Meeting the Triratna Sangha

As part of their Module on Buddhism with Francis, Year 2 Undergraduate students tke part in two field-trips.  Here is Dominic’s thoughts about the recent visit to the Triratna Buddhist Sangha in Manchester:

Today was an insightful opportunity to learn more about a very much westernised branch of Buddhism. Our ordained Buddhist speaker began our tour by explaining about the key aspects of Triratna Buddhism and how it differs from many other Buddhist traditions. This is mainly due to the fact it has moved away from monastic, Asian traditions of clothing and not promoting the word of Dharma to people of the world. This therefore laid the foundations for my understanding of actually how far westernised Triratna Buddhism is. As you enter the Buddhist centre it is clearly apparent that opposed to just a place of worship this is a community centre which promotes spiritail along with health sessions to assist every aspect of your well being.

When speaking to the ordained Buddhist we covered various points regarding male and female communities, Triratna views on monogamy, marriage, Right Livelihood and even mental health. However one quote intrigued me greatly,

“give what you can, take what you need.”

This quote for me summed up the ethos of Buddhism and of the Triratna movement as a spirituality that wants to live a life of peace following the middle way.
We also learnt much about how the Triratna Buddhists practised Right Livelihood in a unique way compared to other Buddhist traditions. This was through opening various cafés and ethical businesses that seek to make a modest income and contribute to Post-modern Britain. Furthermore they run a lot of meditation sessions to provide social work and benefit those with mental health problems through mindfulness and loving kindness which were two key teachings of the Buddha.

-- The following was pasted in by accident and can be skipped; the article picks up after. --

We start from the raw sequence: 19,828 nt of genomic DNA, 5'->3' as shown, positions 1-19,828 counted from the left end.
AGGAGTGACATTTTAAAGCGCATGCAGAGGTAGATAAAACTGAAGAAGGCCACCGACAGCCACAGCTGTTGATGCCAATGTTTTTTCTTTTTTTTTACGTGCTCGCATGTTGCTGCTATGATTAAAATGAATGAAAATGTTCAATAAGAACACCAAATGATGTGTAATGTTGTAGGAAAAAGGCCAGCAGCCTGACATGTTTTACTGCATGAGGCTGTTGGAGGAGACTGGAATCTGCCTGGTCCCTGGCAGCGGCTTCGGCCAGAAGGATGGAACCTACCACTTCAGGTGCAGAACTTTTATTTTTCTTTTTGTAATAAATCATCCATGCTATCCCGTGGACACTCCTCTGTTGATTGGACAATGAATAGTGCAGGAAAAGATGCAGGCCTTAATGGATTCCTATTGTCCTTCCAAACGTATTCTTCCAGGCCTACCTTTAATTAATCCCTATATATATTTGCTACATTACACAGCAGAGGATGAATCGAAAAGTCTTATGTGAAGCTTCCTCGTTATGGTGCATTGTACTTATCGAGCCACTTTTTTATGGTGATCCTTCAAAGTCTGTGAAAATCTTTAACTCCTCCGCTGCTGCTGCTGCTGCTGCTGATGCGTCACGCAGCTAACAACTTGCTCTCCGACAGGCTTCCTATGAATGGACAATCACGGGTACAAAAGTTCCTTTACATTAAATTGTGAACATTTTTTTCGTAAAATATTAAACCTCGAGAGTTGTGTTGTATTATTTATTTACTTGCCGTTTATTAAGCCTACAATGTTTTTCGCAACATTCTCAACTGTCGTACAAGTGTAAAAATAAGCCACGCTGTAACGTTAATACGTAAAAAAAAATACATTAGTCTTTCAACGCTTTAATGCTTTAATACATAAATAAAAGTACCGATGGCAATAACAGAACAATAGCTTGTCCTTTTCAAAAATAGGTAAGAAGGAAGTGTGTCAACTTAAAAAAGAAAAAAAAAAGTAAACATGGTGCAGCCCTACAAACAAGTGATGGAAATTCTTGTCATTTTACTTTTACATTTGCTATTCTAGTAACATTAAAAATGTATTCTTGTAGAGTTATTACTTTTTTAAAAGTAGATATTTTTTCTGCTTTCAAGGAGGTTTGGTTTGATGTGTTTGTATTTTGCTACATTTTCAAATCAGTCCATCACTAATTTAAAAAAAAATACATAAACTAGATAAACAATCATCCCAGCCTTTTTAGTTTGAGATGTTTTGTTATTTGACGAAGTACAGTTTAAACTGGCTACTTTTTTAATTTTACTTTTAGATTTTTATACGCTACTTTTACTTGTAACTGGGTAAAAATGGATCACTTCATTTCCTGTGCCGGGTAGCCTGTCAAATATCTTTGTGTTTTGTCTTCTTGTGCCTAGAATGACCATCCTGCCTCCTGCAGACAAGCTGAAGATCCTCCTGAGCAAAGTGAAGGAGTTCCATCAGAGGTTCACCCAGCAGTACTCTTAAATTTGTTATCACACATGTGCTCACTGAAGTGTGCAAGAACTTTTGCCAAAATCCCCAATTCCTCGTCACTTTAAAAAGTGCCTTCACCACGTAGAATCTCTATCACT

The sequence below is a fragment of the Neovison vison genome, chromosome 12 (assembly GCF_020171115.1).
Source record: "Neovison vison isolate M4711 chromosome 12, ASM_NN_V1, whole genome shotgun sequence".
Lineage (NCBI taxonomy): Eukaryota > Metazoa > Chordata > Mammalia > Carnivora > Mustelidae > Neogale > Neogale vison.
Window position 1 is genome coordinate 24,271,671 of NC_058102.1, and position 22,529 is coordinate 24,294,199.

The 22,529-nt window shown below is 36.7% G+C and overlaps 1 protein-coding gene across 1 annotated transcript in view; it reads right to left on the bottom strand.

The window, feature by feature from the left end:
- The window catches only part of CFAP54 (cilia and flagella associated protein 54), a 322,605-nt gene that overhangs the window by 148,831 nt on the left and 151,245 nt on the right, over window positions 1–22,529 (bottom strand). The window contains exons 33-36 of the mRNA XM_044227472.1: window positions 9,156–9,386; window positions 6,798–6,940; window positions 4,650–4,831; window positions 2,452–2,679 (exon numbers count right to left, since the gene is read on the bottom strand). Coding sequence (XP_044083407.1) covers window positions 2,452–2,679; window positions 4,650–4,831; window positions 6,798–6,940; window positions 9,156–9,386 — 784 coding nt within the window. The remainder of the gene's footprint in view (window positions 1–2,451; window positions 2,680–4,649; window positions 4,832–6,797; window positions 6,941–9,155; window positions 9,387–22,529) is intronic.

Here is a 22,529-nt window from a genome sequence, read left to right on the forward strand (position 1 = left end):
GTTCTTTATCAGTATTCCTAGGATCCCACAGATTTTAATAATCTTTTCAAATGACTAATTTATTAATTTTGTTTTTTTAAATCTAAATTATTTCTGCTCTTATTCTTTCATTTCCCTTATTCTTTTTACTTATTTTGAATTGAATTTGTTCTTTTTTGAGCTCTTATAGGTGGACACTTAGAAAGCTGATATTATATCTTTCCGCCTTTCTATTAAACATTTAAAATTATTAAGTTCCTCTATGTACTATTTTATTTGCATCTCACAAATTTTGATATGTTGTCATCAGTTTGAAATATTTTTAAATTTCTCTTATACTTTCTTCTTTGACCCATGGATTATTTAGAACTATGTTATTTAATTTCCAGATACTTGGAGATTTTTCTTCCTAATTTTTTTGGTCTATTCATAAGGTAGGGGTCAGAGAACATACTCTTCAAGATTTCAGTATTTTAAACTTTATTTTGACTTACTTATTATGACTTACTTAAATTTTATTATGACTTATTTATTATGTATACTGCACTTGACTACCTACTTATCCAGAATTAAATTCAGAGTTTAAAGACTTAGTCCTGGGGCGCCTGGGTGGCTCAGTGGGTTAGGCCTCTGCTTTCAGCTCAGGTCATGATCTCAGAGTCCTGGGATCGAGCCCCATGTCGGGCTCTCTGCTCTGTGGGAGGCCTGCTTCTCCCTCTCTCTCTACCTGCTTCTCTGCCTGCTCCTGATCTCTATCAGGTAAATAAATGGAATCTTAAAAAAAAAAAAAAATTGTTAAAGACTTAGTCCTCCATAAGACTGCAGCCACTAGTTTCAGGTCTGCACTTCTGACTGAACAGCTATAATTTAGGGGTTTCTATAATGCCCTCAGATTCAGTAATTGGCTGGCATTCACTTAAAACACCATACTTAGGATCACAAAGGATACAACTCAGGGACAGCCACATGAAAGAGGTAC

To return back to the key aspects of Triratna Buddhism, it is useful to know that some members live in single sex communities in order to avoid distraction. Moreover, in terms of what attracts people to Triratna Buddhism in post-modern Britain, it is very much focused on rational questioning with a more rational attitude towards Dharma. This therefore fits more with modernity. Moreover they don’t present Dharma as a set of beliefs but infact present it as an enquiry which actually fits with the UK education system as we encourage children to question and enquire in their studies, especially in GCSE RE. Overall it encourages people to think for themselves and not just mindlessly follow as it is not a belief orientated path. The Buddha even asks us to look and see if things are true for ourselves.
Overall today was a very educational experience to learn more about a prevalent Buddhist tradition in our society. Moverover I very much look forward to carry on learning more about the Triratna tradition and Buddhism as a whole.